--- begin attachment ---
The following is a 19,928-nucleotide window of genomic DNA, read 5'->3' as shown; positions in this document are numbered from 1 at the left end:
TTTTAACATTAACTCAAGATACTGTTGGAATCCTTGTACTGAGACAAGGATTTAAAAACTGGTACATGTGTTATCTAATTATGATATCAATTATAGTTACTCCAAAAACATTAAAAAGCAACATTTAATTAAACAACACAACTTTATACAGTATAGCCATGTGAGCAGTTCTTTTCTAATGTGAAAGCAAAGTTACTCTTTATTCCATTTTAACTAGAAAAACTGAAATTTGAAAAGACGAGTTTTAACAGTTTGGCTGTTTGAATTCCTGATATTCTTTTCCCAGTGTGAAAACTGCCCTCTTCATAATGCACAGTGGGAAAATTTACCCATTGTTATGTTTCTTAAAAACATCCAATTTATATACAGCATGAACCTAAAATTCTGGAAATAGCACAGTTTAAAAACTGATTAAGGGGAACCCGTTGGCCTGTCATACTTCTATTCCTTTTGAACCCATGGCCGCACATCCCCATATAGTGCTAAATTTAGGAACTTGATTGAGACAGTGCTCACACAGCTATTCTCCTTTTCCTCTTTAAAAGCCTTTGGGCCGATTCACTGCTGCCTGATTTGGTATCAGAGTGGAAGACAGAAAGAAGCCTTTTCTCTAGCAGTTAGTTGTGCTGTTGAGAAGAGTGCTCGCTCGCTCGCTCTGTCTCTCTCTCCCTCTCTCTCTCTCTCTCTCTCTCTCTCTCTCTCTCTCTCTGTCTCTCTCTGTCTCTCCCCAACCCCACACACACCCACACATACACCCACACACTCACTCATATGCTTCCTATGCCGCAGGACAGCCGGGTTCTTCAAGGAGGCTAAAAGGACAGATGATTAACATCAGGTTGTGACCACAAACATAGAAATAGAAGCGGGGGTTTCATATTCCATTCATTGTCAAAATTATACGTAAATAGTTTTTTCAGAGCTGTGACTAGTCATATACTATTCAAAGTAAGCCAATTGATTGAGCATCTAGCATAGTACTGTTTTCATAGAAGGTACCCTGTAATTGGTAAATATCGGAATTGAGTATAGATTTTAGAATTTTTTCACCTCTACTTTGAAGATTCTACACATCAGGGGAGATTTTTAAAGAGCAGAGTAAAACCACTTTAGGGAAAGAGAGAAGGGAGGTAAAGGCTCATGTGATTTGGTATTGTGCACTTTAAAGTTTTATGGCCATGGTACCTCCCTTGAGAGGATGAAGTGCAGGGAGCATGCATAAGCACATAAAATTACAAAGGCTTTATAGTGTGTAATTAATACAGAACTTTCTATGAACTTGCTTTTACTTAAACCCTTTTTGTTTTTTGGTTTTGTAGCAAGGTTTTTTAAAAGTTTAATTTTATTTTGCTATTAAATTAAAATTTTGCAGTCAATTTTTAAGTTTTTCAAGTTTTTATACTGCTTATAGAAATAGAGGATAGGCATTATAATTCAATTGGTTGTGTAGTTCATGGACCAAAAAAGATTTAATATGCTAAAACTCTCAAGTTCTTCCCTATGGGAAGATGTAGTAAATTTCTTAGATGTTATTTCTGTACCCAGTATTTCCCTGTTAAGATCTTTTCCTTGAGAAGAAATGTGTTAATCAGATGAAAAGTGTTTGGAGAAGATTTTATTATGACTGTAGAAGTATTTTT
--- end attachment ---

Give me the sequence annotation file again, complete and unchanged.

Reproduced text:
The following is a 19,928-nucleotide window of genomic DNA, read 5'->3' as shown; positions in this document are numbered from 1 at the left end:
TTTTAACATTAACTCAAGATACTGTTGGAATCCTTGTACTGAGACAAGGATTTAAAAACTGGTACATGTGTTATCTAATTATGATATCAATTATAGTTACTCCAAAAACATTAAAAAGCAACATTTAATTAAACAACACAACTTTATACAGTATAGCCATGTGAGCAGTTCTTTTCTAATGTGAAAGCAAAGTTACTCTTTATTCCATTTTAACTAGAAAAACTGAAATTTGAAAAGACGAGTTTTAACAGTTTGGCTGTTTGAATTCCTGATATTCTTTTCCCAGTGTGAAAACTGCCCTCTTCATAATGCACAGTGGGAAAATTTACCCATTGTTATGTTTCTTAAAAACATCCAATTTATATACAGCATGAACCTAAAATTCTGGAAATAGCACAGTTTAAAAACTGATTAAGGGGAACCCGTTGGCCTGTCATACTTCTATTCCTTTTGAACCCATGGCCGCACATCCCCATATAGTGCTAAATTTAGGAACTTGATTGAGACAGTGCTCACACAGCTATTCTCCTTTTCCTCTTTAAAAGCCTTTGGGCCGATTCACTGCTGCCTGATTTGGTATCAGAGTGGAAGACAGAAAGAAGCCTTTTCTCTAGCAGTTAGTTGTGCTGTTGAGAAGAGTGCTCGCTCGCTCGCTCTGTCTCTCTCTCCCTCTCTCTCTCTCTCTCTCTCTCTCTCTCTCTCTCTCTCTGTCTCTCTCTGTCTCTCCCCAACCCCACACACACCCACACATACACCCACACACTCACTCATATGCTTCCTATGCCGCAGGACAGCCGGGTTCTTCAAGGAGGCTAAAAGGACAGATGATTAACATCAGGTTGTGACCACAAACATAGAAATAGAAGCGGGGGTTTCATATTCCATTCATTGTCAAAATTATACGTAAATAGTTTTTTCAGAGCTGTGACTAGTCATATACTATTCAAAGTAAGCCAATTGATTGAGCATCTAGCATAGTACTGTTTTCATAGAAGGTACCCTGTAATTGGTAAATATCGGAATTGAGTATAGATTTTAGAATTTTTTCACCTCTACTTTGAAGATTCTACACATCAGGGGAGATTTTTAAAGAGCAGAGTAAAACCACTTTAGGGAAAGAGAGAAGGGAGGTAAAGGCTCATGTGATTTGGTATTGTGCACTTTAAAGTTTTATGGCCATGGTACCTCCCTTGAGAGGATGAAGTGCAGGGAGCATGCATAAGCACATAAAATTACAAAGGCTTTATAGTGTGTAATTAATACAGAACTTTCTATGAACTTGCTTTTACTTAAACCCTTTTTGTTTTTTGGTTTTGTAGCAAGGTTTTTTAAAAGTTTAATTTTATTTTGCTATTAAATTAAAATTTTGCAGTCAATTTTTAAGTTTTTCAAGTTTTTATACTGCTTATAGAAATAGAGGATAGGCATTATAATTCAATTGGTTGTGTAGTTCATGGACCAAAAAAGATTTAATATGCTAAAACTCTCAAGTTCTTCCCTATGGGAAGATGTAGTAAATTTCTTAGATGTTATTTCTGTACCCAGTATTTCCCTGTTAAGATCTTTTCCTTGAGAAGAAATGTGTTAATCAGATGAAAAGTGTTTGGAGAAGATTTTATTATGACTGTAGAAGTATTTTT